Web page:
You have reached the main content


Recruitment to the Gulf: Challenges and Solutions

The exploitation low-income workers experience in the Gulf countries starts long before they step foot on foreign soil: deceptive recruitment practices and extortive fees trap workers in the unfair working conditions they may face after arrival – including unpaid wages and hazardous or isolating work environments.

The process by which workers are hired from key countries of origin reveals the rampant corruption within the recruitment industry, including the collusion of employers and government officials.

You have reached the main content


What migrants in Bangladesh, India, Nepal, the Philippines, and Sri Lanka pay in illegal fees.


It can take workers months to years to pay back a recruitment fee, with interest, to an employer.

Human Trafficking

There has been little or no effort in streamlining recruitment agents in origin countries.

You have reached the main content

Migrant worker recruitment to the Gulf

The Problem

Excessive Recruitment Fees, False Promises and Bonded Labor

Prospective Gulf migrants do not always have complete information about job opportunities in the Gulf, and employers do not always know how to recruit workers in distant countries. Recruitment agencies therefore are a crucial link between these two parties. If industry best practices are maintained, agencies are in a position to ensure the best outcomes for both parties.

Recruitment Fee Extortion

Recruitment agencies solicit fees from workers for various purposes including medical tests, a processing fee, document checks, pre-departure orientation, flight tickets, insurance and housing costs prior to departure. While many countries limit how much workers can be charged ($328 in India or until recently $716 in Nepal), the reality is that migrants pay far higher fees.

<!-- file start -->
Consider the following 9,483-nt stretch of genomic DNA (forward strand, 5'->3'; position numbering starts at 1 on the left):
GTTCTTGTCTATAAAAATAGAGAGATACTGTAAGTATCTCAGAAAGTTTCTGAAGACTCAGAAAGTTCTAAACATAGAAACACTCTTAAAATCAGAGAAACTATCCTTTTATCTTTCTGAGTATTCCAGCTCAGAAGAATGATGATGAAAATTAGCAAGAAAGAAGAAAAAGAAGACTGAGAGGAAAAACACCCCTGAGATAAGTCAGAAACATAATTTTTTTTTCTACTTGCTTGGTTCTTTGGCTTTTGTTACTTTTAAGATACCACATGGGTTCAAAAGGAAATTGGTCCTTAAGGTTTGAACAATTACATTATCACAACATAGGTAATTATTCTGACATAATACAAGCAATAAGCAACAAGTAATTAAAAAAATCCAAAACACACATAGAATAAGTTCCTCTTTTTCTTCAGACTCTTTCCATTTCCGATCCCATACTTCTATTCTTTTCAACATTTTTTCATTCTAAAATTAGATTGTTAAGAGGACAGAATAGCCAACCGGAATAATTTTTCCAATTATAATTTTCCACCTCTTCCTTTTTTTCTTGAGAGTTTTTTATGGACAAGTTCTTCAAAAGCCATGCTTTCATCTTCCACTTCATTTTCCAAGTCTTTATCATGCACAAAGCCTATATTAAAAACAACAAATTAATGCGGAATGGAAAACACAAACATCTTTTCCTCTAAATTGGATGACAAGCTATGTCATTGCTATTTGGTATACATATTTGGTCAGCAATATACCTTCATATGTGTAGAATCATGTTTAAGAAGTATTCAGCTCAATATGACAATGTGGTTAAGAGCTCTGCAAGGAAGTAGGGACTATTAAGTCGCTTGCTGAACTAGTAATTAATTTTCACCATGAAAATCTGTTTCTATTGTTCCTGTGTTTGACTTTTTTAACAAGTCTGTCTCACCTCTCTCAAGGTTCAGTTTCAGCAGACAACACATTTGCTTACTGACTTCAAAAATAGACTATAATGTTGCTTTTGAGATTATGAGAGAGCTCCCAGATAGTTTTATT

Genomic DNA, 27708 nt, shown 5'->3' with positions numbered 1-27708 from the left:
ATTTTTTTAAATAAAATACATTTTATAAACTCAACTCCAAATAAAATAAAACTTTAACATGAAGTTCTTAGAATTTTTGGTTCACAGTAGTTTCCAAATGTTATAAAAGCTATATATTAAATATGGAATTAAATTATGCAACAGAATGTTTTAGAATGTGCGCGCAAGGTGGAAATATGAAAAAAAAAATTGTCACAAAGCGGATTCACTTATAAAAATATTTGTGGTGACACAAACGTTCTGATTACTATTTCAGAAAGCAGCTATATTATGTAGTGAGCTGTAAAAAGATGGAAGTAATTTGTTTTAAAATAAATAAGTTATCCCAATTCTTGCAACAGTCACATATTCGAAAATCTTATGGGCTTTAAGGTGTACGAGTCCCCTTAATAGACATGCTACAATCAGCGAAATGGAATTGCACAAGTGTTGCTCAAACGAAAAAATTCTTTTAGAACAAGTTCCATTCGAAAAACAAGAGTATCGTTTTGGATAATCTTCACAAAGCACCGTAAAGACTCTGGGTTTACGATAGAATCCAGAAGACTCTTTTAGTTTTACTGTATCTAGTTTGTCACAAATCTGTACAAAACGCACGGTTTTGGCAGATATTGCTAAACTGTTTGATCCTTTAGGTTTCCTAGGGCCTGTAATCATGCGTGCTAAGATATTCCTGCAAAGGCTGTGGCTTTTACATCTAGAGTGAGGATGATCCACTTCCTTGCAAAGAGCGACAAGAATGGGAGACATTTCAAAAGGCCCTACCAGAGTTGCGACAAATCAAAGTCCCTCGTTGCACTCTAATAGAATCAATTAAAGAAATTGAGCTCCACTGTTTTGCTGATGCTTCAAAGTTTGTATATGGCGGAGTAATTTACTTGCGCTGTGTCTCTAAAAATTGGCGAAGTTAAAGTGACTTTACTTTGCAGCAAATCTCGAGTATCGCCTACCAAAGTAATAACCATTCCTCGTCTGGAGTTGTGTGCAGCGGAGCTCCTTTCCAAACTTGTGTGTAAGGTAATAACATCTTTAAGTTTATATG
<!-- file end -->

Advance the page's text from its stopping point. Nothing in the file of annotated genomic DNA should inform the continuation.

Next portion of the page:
Governments in origin countries seek to protect their citizens from paying exorbitant fees to secure a job, and to prevent exploitation. However, recruitment agents often transgress these laws by charging workers excess fees , under guise of medical tests, training fees, and “unanticipated charges.” Few migrants are actually aware that these rates are inflated and illegal. Additionally, workers who have begun the recruitment process are already heavily invested in migrating abroad. They would have borrowed money to fund their move, and have prepared their families and themselves emotionally for the transition. When a high financial and emotional price has already been paid, and when high salaries are promised in return, few are put off by agency fees.

When potential migrants reach the end of the recruitment process, they are often asked to deposit their passports to increase their retention rates and prevent them from changing their minds about going abroad. Many agencies also charge a heavy security deposit at the beginning of the recruitment process in order to ensure that approved candidates actually migrate. Sometimes, employers and recruitment agencies collude to deduct the wages from the worker each month until the recruitment charges are covered, at interest. If a worker is unable to pay the high recruitment fee upfront, they sign a document authorizing the employer to deduct a percentage of his monthly salary with interest. The employer pays the agency the required fees, and the employer collects it from the worker. The migrant only receives his full salary upon the completion of payment of his recruitment fees.